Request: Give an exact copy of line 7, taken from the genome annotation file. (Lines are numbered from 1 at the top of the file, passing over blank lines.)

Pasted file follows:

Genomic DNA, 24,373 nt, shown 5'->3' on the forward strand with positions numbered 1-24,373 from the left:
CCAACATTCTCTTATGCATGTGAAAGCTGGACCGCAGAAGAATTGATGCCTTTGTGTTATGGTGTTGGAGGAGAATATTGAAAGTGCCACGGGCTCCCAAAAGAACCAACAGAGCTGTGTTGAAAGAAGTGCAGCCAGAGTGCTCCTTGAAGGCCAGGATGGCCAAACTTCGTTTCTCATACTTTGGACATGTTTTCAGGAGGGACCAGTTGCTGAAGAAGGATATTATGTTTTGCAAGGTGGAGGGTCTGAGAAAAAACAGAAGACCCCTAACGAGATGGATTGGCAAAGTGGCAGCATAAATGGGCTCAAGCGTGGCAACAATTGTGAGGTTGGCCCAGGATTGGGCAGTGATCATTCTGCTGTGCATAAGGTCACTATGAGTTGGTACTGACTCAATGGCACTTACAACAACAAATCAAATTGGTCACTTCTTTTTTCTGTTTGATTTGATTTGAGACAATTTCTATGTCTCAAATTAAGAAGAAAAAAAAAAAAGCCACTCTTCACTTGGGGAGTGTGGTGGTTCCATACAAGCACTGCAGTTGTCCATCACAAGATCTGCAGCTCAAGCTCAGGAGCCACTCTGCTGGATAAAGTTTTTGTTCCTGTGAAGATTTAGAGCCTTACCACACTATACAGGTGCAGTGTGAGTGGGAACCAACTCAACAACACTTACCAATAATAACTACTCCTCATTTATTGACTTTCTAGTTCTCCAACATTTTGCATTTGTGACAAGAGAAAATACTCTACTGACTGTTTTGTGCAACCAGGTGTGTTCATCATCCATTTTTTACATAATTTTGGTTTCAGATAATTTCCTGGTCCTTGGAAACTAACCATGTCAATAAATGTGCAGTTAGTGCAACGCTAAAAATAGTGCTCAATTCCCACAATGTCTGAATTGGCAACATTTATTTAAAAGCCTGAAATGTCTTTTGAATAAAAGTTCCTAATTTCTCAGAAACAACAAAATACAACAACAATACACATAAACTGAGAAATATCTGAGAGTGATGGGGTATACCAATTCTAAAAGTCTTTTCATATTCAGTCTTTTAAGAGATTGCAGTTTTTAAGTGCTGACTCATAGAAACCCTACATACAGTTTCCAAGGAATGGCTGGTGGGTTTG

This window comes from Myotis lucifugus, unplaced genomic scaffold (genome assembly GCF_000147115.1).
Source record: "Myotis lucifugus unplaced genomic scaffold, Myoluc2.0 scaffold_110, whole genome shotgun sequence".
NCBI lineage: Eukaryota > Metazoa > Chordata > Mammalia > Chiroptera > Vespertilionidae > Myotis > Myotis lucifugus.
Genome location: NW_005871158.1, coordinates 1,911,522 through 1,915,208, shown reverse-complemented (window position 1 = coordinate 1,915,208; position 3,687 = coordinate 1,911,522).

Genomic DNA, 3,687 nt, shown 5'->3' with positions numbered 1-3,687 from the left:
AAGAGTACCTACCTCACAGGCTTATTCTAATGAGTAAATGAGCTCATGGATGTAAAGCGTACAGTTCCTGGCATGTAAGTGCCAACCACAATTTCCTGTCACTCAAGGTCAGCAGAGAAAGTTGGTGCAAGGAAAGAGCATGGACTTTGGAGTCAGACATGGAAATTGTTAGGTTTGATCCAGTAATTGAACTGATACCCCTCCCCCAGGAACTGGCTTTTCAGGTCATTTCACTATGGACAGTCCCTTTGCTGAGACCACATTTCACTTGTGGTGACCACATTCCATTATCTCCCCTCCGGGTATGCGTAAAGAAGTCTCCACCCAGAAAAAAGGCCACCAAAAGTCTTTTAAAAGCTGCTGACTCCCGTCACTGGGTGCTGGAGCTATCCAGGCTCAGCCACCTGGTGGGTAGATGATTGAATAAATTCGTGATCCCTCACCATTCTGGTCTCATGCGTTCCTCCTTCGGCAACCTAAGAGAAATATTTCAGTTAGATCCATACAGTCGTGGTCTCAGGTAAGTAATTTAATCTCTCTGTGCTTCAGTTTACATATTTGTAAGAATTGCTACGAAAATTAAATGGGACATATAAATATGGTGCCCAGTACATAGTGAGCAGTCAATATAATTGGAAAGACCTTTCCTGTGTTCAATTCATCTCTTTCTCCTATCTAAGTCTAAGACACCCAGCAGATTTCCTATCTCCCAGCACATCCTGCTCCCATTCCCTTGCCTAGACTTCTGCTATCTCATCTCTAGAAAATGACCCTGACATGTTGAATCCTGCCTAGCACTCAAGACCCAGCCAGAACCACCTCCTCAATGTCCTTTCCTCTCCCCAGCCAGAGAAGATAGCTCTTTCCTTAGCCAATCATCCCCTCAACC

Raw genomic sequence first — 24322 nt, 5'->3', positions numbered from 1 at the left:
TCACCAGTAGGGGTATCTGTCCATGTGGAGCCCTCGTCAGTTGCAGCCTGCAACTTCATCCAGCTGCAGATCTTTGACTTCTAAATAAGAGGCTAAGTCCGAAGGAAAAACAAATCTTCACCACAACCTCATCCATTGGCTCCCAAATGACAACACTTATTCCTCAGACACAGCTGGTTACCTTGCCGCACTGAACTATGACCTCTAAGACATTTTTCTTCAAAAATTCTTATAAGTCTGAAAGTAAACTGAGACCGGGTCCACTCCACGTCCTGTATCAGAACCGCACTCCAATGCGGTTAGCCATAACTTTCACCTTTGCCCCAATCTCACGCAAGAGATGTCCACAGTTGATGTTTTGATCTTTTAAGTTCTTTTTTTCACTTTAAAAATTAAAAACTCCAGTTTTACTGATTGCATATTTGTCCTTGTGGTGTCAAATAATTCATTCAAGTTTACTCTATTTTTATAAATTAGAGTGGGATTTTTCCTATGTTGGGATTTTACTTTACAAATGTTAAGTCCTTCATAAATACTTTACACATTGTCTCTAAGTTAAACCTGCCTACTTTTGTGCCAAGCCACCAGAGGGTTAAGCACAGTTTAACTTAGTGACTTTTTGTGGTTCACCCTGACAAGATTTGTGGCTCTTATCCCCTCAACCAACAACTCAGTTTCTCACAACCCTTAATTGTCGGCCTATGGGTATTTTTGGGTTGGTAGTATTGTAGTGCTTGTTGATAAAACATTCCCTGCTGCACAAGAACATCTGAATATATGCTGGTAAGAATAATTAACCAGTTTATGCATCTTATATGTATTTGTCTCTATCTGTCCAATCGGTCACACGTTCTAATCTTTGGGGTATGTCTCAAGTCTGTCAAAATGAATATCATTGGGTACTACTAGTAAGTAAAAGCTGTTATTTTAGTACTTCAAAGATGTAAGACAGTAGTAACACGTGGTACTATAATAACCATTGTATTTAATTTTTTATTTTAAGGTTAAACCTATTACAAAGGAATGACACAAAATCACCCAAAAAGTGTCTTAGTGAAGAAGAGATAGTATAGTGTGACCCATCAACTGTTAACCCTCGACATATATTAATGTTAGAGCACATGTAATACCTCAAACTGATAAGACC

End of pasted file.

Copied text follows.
Genomic DNA, 3,687 nt, shown 5'->3' with positions numbered 1-3,687 from the left: